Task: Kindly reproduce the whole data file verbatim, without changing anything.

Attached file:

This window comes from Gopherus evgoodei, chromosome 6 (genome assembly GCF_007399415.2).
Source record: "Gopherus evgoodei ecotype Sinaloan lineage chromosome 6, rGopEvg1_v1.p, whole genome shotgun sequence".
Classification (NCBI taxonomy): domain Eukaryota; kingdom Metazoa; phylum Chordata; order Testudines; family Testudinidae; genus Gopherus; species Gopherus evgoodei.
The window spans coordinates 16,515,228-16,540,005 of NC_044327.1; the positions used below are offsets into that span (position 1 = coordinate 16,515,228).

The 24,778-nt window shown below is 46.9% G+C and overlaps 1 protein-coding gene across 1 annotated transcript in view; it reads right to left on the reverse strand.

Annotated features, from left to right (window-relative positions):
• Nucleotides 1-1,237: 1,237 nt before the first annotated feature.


This window comes from Gopherus evgoodei, chromosome 6 (genome assembly GCF_007399415.2).
Source record: "Gopherus evgoodei ecotype Sinaloan lineage chromosome 6, rGopEvg1_v1.p, whole genome shotgun sequence".
Classification (NCBI taxonomy): domain Eukaryota; kingdom Metazoa; phylum Chordata; order Testudines; family Testudinidae; genus Gopherus; species Gopherus evgoodei.
The window spans coordinates 16,515,228-16,540,005 of NC_044327.1; the positions used below are offsets into that span (position 1 = coordinate 16,515,228).

The 24,778-nt window shown below is 46.9% G+C and overlaps 1 protein-coding gene across 1 annotated transcript in view; it reads right to left on the reverse strand.

Annotated features, from left to right (window-relative positions):
• Nucleotides 1-1,237: 1,237 nt before the first annotated feature.